What I would propose is perhaps we need a fallacy added to the list, one that I call the Capitalistic Fallacy. Many developed countries have an economy that is some form of capitalism. Thus people expect in those economies to be compensated for their labor. However, the fallacy takes the form of that if someone makes money at something, it is automatically corrupt and evil. Thus, in the case of vaccines, those who don't believe the science assume that vaccines are only there to make money for doctors and pharmaceutical companies. Certainly money is a motivating factor in continuing to manufacture vaccines, but the money continues to come in because the science behind them shows they are effective. Note: Let's not start arguing the relative effectiveness. I know some are not 100% effective, such as the flu vaccine, but I am grouping vaccines together as a whole, where the effectiveness is well demonstrated overall.

This is not to say the desire to make money or continue an income stream isn't a cause for concern. What I am saying is the fact that someone makes money from something cannot be the only argument for concluding something is wrong or in error. In the case of vaccines, there are decades of research and decades of statistics that show the benefits FAR outweigh the risks. Thus, even though people profit from them, they do provide an excellent benefit in saving human lives.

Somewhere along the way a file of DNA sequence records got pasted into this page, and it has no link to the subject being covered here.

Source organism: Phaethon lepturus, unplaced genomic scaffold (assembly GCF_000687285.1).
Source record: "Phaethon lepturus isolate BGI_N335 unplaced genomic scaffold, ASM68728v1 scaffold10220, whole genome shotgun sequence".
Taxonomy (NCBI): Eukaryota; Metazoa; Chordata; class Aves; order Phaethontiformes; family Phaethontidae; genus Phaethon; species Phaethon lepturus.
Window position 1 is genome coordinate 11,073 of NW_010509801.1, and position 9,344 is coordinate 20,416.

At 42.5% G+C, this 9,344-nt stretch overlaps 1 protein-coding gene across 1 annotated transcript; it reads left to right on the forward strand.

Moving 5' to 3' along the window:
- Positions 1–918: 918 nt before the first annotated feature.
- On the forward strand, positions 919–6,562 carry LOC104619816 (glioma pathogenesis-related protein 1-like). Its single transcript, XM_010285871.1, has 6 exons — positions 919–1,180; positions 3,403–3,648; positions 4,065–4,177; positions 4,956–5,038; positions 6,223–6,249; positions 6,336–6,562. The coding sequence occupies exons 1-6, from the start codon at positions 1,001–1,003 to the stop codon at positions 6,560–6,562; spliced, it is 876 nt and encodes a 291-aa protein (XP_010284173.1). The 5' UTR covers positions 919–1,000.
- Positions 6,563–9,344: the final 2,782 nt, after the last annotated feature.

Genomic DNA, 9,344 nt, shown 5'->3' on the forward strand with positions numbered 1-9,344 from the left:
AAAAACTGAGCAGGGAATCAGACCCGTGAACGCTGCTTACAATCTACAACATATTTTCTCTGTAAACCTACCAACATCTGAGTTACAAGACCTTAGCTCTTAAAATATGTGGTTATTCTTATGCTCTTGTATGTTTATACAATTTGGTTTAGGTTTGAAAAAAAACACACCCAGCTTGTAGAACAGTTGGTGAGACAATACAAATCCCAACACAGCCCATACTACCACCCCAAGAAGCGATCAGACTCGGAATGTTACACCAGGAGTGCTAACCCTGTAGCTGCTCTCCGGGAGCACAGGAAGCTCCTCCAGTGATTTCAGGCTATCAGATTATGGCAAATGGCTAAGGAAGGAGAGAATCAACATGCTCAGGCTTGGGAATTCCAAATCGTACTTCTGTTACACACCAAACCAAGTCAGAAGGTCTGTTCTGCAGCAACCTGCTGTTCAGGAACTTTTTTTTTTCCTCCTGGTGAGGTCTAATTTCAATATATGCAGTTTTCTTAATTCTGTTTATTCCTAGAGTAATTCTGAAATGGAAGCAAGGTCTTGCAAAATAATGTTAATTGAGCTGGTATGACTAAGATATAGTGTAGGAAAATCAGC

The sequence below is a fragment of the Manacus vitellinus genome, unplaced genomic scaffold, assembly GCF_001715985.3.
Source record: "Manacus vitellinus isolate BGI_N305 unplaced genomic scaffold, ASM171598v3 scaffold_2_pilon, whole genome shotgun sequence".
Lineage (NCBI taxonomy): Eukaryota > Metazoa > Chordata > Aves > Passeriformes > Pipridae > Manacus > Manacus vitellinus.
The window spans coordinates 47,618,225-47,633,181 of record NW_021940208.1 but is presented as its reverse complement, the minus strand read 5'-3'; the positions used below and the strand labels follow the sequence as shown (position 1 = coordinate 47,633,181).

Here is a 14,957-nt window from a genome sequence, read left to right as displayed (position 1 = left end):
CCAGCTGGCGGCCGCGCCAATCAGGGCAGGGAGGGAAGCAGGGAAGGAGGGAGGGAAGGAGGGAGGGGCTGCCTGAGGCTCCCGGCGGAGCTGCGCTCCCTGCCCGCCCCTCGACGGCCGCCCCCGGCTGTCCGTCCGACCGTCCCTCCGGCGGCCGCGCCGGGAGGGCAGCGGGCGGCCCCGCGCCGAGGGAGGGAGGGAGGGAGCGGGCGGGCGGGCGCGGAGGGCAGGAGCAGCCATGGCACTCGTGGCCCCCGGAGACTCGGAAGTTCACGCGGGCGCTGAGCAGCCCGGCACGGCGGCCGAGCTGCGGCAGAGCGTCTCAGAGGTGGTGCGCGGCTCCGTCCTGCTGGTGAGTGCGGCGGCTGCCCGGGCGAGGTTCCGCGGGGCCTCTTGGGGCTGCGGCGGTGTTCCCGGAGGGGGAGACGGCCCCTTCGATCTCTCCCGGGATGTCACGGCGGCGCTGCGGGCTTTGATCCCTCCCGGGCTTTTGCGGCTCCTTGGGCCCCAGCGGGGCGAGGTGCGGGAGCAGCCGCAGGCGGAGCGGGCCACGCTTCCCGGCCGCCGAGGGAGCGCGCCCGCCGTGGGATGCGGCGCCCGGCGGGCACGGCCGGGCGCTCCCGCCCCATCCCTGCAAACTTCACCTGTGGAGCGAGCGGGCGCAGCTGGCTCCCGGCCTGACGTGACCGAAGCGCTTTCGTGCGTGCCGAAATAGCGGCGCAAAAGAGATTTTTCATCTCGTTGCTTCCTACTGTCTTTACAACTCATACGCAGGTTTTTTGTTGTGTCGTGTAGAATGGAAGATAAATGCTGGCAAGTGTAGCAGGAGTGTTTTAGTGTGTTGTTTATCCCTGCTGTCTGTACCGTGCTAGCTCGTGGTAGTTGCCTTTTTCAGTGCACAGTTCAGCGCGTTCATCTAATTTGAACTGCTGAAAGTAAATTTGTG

In contrast, there are people who do benefit from things not backed by science. These are things like chiropractic, homeopathy, and acupuncture. Depending on the case, some may deliberately ignore the fact there is no science backing their practice, and choose to keep profiting anyway. Others may be ignorant of the scientific process, and are fooled by the bad information available, or even convinced by an anecdote and thus continue the practice.

I don't think making money alone is something that can identify someone doing fraud science, but it is always something to keep in mind whenever looking at the larger scenario. Even those who normally do good science could be biased and either accidentally or purposely miss something, and thus putting profit over science. Everyone needs money to live, and having more certainly makes things more comfortable. It should always be weighed against the other evidence, but by itself should not be evidence to prove or disprove someone's motive.

A couple of the lists above include fallacies of "appeal to poverty" and "appeal to wealth." However, these I don't feel quite fit with the idea of profiting, more they are fallacies of current economic status. I think because the specific profit motive is so often used to refute good science, it deserves its own designation. The Capitalistic Fallacy would be a fallacy where one argues that because someone makes money on a product, the product is concluded to be bad. I feel this is a valid fallacy because the conclusion cannot follow directly from the premise. In order for the conclusion to be true, there must be some other intervening information.

I look forward to your thoughts on adding this to the list. Depending on the feedback, I may even go modify RationalWiki myself!

by Eric Hall